She loves cake, so naturally her wedding cake is a very important part of her day.
This is her cake. The bottom three tiers are covered in ivory fondant, alternately wrapped vertically and horizontally, to match the design of her dress. They will be brushed with pearl luster dust to make them shimmer like satin.
The top three tiers are blush pink with ivory swags to match the bottom tiers.
There are several large ivory fondant bows, with crystals in the center.
The topper is a crystal monogram.
The cake, as designed, would serve about 450 guests, which is more cake than she really needs, so the bottom three tiers -- the most time-consuming to create -- will be made of styrofoam covered in fondant.
I always worry about large cakes in the heat of Alabama's summer wedding season. Fondant holds up better to the heat than buttercream, and with the local forecast calling for "unsettled weather," I'd rather not stress about the air conditioning and electricity. This way the cake can travel with these pieces already stacked and we can make them in advance which will keep everyone's stress level manageable.
Starting with three large foam cake dummies, we rounded the edges of the two that will be getting vertical draped fondant. This is a trick we learned from the fondant seminar we all attended a few weeks ago. It looks more realistic than a sharp edge, and the fondant is less likely to tear (on the sharp edge). The middle layer gets horizontally applied fondant and we don't need to sand the edges because there's less risk of tearing.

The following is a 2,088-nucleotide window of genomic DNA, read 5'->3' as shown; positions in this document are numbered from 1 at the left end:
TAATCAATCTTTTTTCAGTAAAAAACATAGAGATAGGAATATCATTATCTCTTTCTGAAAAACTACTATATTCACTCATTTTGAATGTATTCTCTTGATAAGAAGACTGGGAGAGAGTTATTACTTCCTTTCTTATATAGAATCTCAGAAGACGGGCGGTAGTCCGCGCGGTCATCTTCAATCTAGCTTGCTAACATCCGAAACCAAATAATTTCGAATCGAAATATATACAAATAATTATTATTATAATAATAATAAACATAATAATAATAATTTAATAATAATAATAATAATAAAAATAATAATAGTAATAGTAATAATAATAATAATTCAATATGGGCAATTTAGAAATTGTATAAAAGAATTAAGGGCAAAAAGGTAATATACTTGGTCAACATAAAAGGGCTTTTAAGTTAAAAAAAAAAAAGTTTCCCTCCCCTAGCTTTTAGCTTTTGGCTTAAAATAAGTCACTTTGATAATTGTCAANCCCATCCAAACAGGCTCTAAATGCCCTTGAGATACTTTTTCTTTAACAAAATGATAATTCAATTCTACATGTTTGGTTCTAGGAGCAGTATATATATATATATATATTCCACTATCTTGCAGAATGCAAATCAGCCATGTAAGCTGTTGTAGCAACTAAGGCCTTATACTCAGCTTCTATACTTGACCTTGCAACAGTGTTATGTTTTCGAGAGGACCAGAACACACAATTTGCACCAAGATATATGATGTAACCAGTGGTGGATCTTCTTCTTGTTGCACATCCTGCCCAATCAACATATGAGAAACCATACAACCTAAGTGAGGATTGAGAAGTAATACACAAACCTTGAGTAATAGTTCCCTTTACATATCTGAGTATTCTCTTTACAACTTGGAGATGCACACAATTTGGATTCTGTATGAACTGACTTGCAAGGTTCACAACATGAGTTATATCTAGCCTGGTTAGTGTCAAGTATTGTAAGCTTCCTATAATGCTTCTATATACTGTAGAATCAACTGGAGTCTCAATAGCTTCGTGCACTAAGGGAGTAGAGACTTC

We are not using plain fondant (and definitely NOT fondant from the hobby store.) We buy our fondant from Albert Uster Imports, sold under the brand name Massa. It's got better taste and texture than most commercial brands made in the U.S. We've mixed equal parts of white chocolate fondant (dark ivory), neutral fondant (to lighten the color) and gum paste (for strength). The gum paste will also make the fondant dry faster, which is a mixed blessing. We plan to eventually brush the entire cake in luster dust.
The vertical drapes go on a section at a time. This took WAY LONGER than I thought. If you have ever made fondant swags, you'll understand why. Each of those "folds" is done one-by-one using skewers to line them up. Crystal wanted tight folds because that's the way her dress was designed.
I originally planned to use the dough sheeter to roll out the fondant but the thin sheets kept getting stuck between the rollers, so I had to revert to the hand-cranked pasta machine. This worked great after I thoroughly cleaned and oiled the machine but the width is only about five inches, which shrinks considerably when the fondant is gathered into folds.
The second round went much faster as the fondant went on in strips around the cake. It's definitely starting to come together. Now only one more round of vertical gathers before we can start applying the luster dust, ribbons and bows.
The top three tiers of cake will have to wait until Friday since they are real cake and cannot be made in advance. But we can make all the bows, which have to dry, and prepare the blush pink fondant so it's ready when we need it.